If we have an either/or moral choice, we should make that choice based on our judgment of what is right and wrong, and, do we wish to act right or not? Thus the scheme I am arguing against sets each person up a judge to rule on their own destiny when presented with the Gospel. If they rule God’s way, they reap eternal life. If they rule against God, they reap eternal death. Their faith has as its foundation the reason they chose to believe.

Or to put it in another vernacular, we could ask why they chose to accept Jesus as their Lord. There is nothing wrong with the question. Every Christian chooses to accept Jesus as their Lord. But the answer is not because “I chose to believe”, but because “I believe.”

Choice follows faith. If faith follows choice then their faith has as its foundation the reason they chose to believe.

What then is the foundation of faith? Is it my choice and thus my reason[s] in making that choice become the foundation for my faith, or is the foundation of faith to be found outside of my own person with my personal reasons and choice?

More later.

-mike

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About parsonsmike

seriously into the Word of God
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8 Responses to Does Faith Precede Or Result From the New Birth? A response to Ronnie Rogers [part 1]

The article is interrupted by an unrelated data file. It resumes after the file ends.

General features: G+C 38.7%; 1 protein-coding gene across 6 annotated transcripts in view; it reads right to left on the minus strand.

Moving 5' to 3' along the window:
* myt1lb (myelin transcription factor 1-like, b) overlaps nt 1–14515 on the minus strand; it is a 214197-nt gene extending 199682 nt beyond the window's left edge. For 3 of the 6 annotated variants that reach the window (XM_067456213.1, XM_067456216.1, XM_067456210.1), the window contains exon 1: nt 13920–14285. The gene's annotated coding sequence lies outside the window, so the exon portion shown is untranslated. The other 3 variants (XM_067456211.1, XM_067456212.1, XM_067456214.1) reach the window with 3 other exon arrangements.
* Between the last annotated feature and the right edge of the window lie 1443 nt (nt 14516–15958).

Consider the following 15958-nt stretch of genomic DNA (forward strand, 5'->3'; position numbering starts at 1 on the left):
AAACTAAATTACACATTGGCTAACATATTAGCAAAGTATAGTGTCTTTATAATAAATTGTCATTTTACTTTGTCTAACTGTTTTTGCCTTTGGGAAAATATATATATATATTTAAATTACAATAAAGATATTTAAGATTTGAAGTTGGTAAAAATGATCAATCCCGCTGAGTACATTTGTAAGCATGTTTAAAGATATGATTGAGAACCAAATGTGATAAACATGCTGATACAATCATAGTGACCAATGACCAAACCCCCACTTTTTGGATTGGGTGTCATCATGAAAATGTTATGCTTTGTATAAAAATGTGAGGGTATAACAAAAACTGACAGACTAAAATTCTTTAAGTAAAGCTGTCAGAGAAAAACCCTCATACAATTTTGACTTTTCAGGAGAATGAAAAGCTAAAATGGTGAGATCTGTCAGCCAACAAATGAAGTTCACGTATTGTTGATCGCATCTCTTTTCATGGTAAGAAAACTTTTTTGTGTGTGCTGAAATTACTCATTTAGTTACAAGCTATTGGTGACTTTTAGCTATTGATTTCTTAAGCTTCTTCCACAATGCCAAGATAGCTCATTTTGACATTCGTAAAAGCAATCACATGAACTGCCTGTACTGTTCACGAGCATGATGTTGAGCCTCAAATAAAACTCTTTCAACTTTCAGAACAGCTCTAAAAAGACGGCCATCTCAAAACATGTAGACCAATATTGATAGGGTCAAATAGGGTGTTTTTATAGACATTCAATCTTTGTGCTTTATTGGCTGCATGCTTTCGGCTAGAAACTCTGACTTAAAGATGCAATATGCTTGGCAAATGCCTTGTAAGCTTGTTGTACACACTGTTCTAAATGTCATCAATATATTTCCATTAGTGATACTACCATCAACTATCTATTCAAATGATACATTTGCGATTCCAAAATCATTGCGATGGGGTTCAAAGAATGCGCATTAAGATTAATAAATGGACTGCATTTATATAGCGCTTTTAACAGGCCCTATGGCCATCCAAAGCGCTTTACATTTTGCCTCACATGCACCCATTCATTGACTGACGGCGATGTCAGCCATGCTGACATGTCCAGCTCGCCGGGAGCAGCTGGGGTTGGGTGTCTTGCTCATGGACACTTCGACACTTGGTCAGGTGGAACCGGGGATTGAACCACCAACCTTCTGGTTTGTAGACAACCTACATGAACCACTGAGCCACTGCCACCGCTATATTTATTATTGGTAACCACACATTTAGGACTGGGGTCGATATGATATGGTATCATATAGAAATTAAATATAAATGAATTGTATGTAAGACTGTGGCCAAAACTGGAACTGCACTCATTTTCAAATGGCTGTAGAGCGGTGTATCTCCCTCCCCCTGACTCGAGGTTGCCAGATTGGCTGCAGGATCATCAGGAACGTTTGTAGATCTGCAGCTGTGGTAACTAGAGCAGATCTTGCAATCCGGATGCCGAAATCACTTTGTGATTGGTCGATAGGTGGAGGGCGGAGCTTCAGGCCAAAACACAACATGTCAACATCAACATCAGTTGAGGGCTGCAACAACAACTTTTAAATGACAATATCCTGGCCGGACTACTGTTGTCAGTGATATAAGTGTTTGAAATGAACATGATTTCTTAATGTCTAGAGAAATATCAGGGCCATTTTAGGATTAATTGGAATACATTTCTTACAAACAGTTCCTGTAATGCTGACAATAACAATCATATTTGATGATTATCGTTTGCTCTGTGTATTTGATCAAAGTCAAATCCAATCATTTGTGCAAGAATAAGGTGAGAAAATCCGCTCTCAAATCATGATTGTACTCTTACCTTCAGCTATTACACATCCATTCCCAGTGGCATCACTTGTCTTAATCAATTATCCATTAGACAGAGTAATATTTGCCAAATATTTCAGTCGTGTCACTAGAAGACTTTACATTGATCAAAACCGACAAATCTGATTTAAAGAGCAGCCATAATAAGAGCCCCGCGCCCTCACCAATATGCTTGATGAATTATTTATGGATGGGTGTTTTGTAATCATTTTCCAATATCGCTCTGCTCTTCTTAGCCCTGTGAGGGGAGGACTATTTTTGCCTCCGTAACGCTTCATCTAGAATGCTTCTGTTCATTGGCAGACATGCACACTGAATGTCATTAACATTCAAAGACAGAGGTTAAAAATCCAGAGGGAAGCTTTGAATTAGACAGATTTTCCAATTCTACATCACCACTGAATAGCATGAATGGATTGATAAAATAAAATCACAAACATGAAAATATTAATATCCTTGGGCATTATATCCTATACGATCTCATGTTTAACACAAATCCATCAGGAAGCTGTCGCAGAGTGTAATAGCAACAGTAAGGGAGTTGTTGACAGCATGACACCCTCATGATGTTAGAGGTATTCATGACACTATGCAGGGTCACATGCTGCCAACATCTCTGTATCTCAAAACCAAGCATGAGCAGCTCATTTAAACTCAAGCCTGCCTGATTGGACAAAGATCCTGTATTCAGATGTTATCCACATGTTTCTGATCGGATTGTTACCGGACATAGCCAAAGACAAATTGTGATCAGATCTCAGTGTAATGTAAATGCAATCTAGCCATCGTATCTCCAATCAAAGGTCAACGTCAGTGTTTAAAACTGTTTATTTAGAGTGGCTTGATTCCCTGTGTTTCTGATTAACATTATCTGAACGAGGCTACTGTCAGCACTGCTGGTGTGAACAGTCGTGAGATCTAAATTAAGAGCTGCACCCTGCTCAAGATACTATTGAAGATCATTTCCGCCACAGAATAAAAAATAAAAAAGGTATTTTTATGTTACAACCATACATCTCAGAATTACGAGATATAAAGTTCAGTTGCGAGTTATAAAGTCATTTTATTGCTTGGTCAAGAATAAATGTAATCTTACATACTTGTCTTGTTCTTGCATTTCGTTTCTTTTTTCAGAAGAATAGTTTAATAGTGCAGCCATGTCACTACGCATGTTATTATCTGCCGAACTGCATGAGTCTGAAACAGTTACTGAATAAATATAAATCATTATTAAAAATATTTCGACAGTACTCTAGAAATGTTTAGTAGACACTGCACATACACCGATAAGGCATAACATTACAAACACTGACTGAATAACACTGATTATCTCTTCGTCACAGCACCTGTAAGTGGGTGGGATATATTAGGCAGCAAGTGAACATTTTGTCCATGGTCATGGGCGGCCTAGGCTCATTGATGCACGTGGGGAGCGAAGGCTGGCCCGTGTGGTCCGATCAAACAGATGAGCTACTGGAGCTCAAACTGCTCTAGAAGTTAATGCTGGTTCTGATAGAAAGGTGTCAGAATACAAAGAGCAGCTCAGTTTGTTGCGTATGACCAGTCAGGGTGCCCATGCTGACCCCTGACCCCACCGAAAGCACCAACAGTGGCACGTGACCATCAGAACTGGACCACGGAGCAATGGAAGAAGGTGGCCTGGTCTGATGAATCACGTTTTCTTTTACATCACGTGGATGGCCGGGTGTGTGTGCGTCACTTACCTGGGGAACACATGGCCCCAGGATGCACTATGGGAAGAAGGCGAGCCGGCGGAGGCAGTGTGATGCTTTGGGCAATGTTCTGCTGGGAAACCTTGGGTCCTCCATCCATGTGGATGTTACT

1. “The true scriptural position then is this: There is, first of all, a direct influence of the Holy Spirit on the passive spirit of the sinner, quickening him or making him sensitive to the preaching of the Word. In this the sinner is passive. But he is not the subject of the new birth without contrition, repentance and faith. In exercising these he is active. Yet even his contrition is but a response to the Spirit’s conviction, and the exercise of his repentance and faith are but responses to the antecedent spiritual graces of repentance and faith.. To illustrate take this diagram:
    Conviction – Grace of Repentance – Grace of Faith
    _________________________________________ = New Birth
    Contrition- Repentance- Faith
    The upper or divine side represents the Spirit’s work. Then contrition, repentance, and faith are the constituent elements of the human side of regeneration.
    When we say repentance and faith are fruits of regeneration we simply mean that in each case the Spirit grace above originates and works out the respective human exercise below. The following scriptures prove that repentance is a grace as well as a human exercise: Acts 5:31; 11:18. That faith is also a grace, is also seen from I Cors.2:4-5; 3:5; II Pet.1:1. The Holy Spirit then is the agent in regeneration and the instrumental means of regeneration is the Word of God, or the preaching of Christ crucified, yet the power of the Spirit does not reside in the word as inspired by him, but the agency is positive and active in the use of the word….”
    ..Now let us clearly and forcibly state the reason or ground of this necessity (of regeneration). The necessity lies in the fact that man is fallen and depraved, and without the change effected by regeneration could not enjoy heaven, even if he were permitted to enter it. Therefore in any true system of theology the doctrine of human depravity is a vital and fundamental doctrine…..’ B.H. Carroll’s reply to Brother Rogers (An Interpretation of The English Bible. “The Four Gospels.” Vol. I. ed. J.B. Cranfill. Nashville: Broadman Press, 1947. pp. 287, 293.